Locations: Pasadena, Claremont
Dates of Operation: 1933 - 1950s
Seller Values: Check average price on Ebay
Ever since I became interested in pottery, I’ve held a high regard for William Manker and his contribution to the southern California ceramics community. His beautiful and innovative shapes coupled with blended glazes are the main reason for this. But also, in my mind, he is especially important because he formed an important bridge between older Arts and Crafts masters like Batchelder and a newer generation of modern studio pottery artists like Howard Pierce.
Born in 1902, he initially found design work with Batchelder in 1926 and this would later lead to him opening William Manker Ceramics in Pasadena in 1933. Two years later, he made a fateful move to the Padua Hills area north of Claremont. It was here that he really established his reputation in ceramics, and also as an instructor at Scripps college (he actually founded the college’s ceramics dept).
I’ve driven by the Padua Hils area on the way to Mt. Baldy a few times. The houses along the way there were interesting - but there seemed to be quite a bit of “newer” cookie cutter housing coming up in the area as well. I’m not sure of the actual location of his residence, or whether or not it still exists.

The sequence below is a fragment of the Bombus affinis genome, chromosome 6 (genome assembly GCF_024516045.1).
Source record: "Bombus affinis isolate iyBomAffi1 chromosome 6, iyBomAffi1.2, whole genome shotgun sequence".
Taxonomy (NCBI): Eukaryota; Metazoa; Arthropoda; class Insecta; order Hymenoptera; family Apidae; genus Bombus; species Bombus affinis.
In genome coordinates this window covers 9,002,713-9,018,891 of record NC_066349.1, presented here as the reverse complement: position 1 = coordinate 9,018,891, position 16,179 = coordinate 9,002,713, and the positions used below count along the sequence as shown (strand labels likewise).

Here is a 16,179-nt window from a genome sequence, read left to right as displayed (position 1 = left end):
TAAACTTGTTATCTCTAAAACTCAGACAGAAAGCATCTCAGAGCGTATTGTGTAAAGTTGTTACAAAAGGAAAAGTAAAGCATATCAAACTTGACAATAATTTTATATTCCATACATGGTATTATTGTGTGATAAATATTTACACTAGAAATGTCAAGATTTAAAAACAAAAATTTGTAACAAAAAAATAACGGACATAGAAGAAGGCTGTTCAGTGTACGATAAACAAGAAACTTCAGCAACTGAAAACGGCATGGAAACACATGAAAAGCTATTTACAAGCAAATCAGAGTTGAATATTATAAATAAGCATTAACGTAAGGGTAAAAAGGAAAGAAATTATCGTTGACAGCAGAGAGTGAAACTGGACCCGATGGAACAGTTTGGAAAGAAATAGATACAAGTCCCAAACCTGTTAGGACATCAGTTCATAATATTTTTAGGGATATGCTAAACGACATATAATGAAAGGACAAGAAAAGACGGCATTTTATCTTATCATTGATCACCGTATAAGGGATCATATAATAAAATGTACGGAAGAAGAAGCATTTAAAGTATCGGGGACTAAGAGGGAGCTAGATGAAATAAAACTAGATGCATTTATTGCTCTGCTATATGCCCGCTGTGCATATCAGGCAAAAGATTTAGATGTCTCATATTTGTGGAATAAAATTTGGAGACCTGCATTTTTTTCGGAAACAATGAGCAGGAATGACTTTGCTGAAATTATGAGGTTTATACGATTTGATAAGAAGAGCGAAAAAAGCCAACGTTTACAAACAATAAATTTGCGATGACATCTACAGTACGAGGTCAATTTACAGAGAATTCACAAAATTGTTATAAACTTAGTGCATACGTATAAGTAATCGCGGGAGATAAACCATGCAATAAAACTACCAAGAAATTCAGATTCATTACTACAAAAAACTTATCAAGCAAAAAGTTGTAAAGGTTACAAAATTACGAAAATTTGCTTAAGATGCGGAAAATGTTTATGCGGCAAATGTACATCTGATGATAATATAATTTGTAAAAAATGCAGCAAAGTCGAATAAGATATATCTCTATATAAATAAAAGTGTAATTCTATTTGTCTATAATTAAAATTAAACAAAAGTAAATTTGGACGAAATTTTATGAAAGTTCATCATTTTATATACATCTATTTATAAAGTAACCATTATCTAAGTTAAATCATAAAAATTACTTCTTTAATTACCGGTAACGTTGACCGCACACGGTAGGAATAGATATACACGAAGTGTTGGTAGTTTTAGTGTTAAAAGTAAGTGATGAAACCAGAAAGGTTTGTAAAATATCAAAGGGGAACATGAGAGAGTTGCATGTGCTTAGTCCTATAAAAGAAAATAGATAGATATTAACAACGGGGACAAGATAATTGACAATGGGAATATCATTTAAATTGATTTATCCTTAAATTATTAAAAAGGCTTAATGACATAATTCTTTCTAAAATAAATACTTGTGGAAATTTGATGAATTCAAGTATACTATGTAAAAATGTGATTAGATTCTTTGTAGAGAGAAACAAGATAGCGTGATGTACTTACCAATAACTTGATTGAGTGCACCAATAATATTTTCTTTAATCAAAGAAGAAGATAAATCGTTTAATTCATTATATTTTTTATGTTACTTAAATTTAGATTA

During the operation of his ceramics company, Manker was instrumental in mentoring quite a few future names in the California pottery business. These include Kay Finch and Howard Pierce. The latter actually worked for Manker’s company for awhile. The rise of plentiful imports from other countries caused William Manker to cease operations sometime in the late 50s. After that, he worked as a consultant for various design firms and companies. He passed away in 1994, the same year as Howard Pierce.
Most of the time, Manker pieces will be marked with an ink stamp on the bottom. I don’t believe he used incised or inmold marks on his pieces, except in very early pieces and perhaps additional identification numbers. There are few different ink marks, the older ones have a flower or plant motif in addition to his name. The later ones have the words “California USA” added. He also did use foil paper stamps, but I think that they may have been applied in addition to the stamped marks. I think there are some instances where items were not marked. Or more commonly, the ink mark was not stamped on all the way or it rubbed off later, resulting in a partial or missing mark.
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